William Reckitt (1706-1769) was born in Lincolnshire to honest parents, both of whom died when he was very young. When an adolescent, serving as an apprentice to weaver, he was convinced of the Truth through the ministry of a Friend on a religious visit, and by diligently harkening to the Light of Christ that shined in his heart, he was preserved from the many temptations to which unguarded youth are commonly exposed. In 1742, at the age of thirty-six, he first came forth in the work of the ministry, and in 1756, when en route to America, he and several others on board were taken captive by a French privateer and brought to Morlaix. There he was detained in a painful state of captivity for about six months, but was preserved throughout in remarkable quietness and resignation, to the great admiration of some of the French inhabitants.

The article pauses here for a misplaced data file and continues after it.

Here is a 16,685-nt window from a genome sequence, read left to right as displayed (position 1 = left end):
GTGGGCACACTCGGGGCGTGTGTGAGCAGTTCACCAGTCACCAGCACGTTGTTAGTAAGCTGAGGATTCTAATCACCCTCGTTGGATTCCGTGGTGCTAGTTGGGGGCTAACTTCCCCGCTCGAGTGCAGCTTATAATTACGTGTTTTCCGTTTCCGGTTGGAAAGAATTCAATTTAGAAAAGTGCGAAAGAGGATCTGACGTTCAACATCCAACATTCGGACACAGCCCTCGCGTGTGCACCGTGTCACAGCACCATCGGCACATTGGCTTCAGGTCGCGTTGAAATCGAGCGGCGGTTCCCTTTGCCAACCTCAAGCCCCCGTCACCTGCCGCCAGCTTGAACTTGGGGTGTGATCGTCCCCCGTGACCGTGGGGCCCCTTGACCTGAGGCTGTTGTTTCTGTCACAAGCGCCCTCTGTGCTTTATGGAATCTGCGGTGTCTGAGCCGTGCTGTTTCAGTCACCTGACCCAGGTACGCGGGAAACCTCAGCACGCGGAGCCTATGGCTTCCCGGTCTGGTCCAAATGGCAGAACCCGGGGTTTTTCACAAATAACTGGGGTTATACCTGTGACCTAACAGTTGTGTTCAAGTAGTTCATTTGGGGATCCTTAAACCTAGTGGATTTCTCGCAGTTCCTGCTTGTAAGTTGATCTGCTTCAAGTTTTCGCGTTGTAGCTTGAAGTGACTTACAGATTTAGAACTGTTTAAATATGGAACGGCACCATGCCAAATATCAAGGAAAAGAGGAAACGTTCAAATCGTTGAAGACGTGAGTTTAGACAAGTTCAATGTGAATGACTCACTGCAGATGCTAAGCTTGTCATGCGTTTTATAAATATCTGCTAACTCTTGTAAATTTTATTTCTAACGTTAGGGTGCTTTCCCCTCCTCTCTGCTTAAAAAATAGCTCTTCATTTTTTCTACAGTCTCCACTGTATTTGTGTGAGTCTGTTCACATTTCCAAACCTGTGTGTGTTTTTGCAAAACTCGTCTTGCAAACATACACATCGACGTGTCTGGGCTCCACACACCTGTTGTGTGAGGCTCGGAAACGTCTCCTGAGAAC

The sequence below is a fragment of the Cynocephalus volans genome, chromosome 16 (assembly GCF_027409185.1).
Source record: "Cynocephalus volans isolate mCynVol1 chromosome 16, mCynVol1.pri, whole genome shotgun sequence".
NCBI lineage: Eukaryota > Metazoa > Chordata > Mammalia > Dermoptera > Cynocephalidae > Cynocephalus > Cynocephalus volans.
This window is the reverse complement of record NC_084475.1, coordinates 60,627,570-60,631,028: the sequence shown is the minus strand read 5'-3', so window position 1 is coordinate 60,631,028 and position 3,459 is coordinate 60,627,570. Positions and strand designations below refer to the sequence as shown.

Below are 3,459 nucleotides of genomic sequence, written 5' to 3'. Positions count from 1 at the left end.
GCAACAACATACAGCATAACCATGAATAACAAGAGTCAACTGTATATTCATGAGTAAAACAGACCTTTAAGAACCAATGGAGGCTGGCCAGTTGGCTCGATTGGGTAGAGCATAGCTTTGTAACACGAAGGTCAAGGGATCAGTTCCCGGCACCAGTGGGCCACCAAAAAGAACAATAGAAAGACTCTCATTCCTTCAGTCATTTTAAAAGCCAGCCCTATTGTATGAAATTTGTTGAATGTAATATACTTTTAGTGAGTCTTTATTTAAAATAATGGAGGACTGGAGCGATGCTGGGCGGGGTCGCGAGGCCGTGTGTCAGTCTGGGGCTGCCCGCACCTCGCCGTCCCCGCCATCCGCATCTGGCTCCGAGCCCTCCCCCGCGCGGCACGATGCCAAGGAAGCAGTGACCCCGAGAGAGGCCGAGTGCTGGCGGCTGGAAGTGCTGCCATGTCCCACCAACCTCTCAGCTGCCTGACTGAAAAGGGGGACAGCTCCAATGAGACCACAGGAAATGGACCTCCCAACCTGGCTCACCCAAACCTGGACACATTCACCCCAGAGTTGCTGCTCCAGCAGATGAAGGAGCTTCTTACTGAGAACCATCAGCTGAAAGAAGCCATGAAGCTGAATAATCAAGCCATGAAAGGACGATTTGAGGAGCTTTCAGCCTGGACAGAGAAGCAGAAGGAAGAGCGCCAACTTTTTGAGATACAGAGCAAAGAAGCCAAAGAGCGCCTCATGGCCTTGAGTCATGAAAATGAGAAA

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The journal of William Reckitt, a devoted minister in the Society of Friends, relating his lengthy imprisonment in France, his travels and experiences in the ministry, and the correspondence between himself and his family while absent in America.